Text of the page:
What was it that thwarted the natural process of popularity in postwar Greek society? Hadjidakis hadn’t the slightest doubt:

We needed to find the humble, the insignificant, and the everyday on which to hang and be reconciled with our smallness. But before this could become spiritual essence, tourism came along, and the industrialization of picturesqueness commenced.

This is yet another reason why he would have preferred not to become famous with the song Never on Sunday, and here again he is politic. It wasn’t just that winning an Oscar identified him with a genre of music that he considered inferior, but that it boosted the country’s touristic image, which he considered as secondary to its deeper nature. In fact he didn’t deny that he was partly responsible for this. The success of Six Folklore Paintings awakened dealers, variety shows, puny musicians,  tourism, and the impelling “Greek passion” of our internationally famous personalities, then came the film Never on Sunday that gave the finishing blow to what was a folk song. Hadjidakis had no qualms about selling the copyright of Never on Sunday. He merely turned to advantage his sudden fame and devoted himself to a poetic internationalism, thus establishing inside him a most creative cosmopolitanism.

The junta found him putting on with Melina Mercouri and Jules Dassin Illya Darling. He didn’t take advantage of the “coincidence”, on the contrary he brought us down to earth at every opportunity.

Manos HadjidakisI lived there for about six years, the years of dictatorship, for purely tax reasons. They discovered that I owed the Inland Revenue approximately 3.5 million drachmas. When I settled my debt, I returned around 1972, he admits. However, on other occasions, he isn’t so cynical. I was a world traveler, from California to Rome, in self-exile for tax reasons but with a perfervid passion to meet new faces of different languages and descent. The details, you see, are far more poetic than the times we lived in under dictatorial duress.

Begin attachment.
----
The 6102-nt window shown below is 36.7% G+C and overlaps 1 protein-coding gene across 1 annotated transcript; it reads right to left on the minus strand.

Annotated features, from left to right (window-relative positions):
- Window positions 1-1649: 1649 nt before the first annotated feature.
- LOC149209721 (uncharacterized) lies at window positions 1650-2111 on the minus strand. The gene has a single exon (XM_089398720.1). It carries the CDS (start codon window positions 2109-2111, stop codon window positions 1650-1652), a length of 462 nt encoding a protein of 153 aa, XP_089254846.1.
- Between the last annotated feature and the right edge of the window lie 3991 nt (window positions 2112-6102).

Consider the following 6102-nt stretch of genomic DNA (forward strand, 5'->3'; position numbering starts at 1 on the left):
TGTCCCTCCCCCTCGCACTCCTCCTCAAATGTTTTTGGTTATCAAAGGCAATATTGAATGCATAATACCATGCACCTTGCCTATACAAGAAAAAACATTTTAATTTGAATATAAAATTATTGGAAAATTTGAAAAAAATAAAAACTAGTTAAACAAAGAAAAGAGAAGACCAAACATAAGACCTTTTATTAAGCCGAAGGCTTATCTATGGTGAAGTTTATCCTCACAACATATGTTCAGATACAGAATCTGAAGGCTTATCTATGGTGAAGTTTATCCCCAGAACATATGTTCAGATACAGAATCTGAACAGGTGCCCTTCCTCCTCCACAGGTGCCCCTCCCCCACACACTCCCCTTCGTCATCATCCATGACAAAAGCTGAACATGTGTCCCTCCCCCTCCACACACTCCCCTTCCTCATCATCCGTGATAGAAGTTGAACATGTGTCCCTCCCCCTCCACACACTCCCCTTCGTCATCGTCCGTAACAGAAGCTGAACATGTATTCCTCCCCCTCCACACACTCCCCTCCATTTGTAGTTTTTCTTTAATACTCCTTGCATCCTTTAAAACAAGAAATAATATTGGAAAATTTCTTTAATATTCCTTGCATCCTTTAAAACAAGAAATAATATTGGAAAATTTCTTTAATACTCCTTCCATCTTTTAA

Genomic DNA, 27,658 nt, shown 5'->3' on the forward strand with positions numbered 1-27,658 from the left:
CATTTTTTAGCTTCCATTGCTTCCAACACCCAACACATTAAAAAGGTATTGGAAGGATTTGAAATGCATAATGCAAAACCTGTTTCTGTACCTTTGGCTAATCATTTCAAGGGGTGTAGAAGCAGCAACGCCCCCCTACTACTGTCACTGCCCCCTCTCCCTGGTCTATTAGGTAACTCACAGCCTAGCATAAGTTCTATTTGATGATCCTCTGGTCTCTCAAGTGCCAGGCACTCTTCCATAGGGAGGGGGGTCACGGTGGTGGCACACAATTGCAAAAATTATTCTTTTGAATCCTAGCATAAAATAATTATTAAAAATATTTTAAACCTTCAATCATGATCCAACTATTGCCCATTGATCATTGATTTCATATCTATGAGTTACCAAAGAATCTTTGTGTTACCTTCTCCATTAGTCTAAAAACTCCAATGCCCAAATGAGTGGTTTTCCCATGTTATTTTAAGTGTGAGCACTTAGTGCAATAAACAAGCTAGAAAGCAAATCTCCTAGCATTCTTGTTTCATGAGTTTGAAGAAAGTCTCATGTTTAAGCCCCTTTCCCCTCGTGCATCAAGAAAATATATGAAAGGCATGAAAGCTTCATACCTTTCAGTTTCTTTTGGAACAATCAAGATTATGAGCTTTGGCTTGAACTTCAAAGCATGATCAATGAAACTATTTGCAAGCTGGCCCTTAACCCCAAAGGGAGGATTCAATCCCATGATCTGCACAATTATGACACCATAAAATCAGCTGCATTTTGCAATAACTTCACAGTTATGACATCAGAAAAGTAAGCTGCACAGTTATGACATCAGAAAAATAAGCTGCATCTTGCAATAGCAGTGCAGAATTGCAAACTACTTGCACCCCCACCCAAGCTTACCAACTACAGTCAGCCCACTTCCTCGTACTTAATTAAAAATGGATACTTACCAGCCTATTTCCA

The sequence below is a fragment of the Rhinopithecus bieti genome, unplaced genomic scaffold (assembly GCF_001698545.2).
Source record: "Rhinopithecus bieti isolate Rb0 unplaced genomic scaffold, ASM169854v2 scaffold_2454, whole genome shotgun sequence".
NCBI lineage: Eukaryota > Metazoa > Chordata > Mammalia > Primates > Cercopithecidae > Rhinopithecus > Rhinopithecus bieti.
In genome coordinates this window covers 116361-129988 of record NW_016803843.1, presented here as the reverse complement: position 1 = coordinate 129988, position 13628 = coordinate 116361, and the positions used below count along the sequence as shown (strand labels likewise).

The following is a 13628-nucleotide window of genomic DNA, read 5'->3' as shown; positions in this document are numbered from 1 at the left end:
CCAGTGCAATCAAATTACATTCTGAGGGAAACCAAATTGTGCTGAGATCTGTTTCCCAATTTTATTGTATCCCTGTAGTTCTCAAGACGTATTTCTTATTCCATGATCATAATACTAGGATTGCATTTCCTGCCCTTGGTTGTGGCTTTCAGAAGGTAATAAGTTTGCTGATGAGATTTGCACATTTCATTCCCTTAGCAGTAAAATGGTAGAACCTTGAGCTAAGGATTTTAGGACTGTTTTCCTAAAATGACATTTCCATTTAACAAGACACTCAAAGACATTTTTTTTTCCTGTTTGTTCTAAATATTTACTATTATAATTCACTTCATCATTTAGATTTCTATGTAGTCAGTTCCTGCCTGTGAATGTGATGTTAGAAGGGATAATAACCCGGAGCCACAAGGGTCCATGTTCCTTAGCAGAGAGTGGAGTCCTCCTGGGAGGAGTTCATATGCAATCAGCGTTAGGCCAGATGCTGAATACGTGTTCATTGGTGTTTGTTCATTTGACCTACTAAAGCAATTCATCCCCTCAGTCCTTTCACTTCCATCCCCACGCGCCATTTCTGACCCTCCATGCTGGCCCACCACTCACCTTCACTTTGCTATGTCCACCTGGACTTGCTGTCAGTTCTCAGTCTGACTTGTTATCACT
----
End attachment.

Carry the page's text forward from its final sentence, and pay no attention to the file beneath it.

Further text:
He is more explicit in a letter from New York to his friend, Dimitris Vernikos, dated April, 1968. Coming to the subject of Greece:

I’m afraid of neither my country nor its government, nor do I consider myself an exile. Even if Karamanlis were in power, I’d be exactly where I’m now. Please understand that I can’t continue in Athens…Time has come for me to match my Greek essence with the worldly present as it now exists, rather than go on repeating the “picturesque” elements of my “genius”…I’m not living in America as an adventurer or a tourist. I’m living as a time-honoured Greek, however funny this term may now sound.

Nevertheless, this attitude didn’t last very long. Two years later, in April 1970, his letters are in a different strain. I’ve decided not to set foot again in Greece as long as those rogues are in power, he announces to Minos Argyrakis. Each new day exposes an even more nightmarish reality, which those “gentlemen” inflict unchecked.

Trials, sentences imposed, events in Cyprus, their utter immorality, have driven me to despair about the future of our country. …I’ll rest only when I see them strung up in Constitution Square, the present authorities and leaders, we read in an also unpublished letter to Alexandros Lykourezos.

Not only Papadopoulos & Co., but all that anonymous vermin as well, who for years now and in all situations have actually ruled the country. That’s why I’m not one for changes foredoomed to failure. That’s why I’ve always been against “progressive” movements. The state could never function with progressive governments, being composed of the fuzz. With Papadopoulos it found its identity. A grand opportunity, the only one, to be uprooted.

Melina Mercouri, who fought tooth and nail against the dictatorship, never forgave Hadjidakis’ stance. That’s why for a time, he recalls, there was acute friction between us; but in 1970, in Paris, Melina let bygones be bygones, and we made up over a sumptuous dinner at her home.

Hadjidakis returned to Greece two years later, before the actual fall of the dictatorship. As a panelist at the Thessaloniki Film Festival, he was responsible, along with other free voices, for the screening of Days of ‘36 by Theodoros Angelopoulos without outside interventions. In 1972, the Third International was played in an auditorium packed with policemen. That same year, however, his friends were shocked, seeing him photographed with Makarezos. How did he fall into the “trap” of shaking hands with a minister of the junta? Maria Farandouri, who at the time was living in self-imposed exile in Florence, recalls: “Manos told me that he had visited this particular department to see about his tax debt, and also to request that I be allowed to come to Greece for one day to attend my father’s funeral without being arrested. Something he managed to pull off.” And where does Makarezos come in? The composer told friends later that Makarezos happened to be in an adjoining office, and on the occasion, when he requested that they be photographed together, Hadjidakis didn’t object. Hadjidakis never divulged in public the “extra reason” that forced him to be photographed with Makarezos.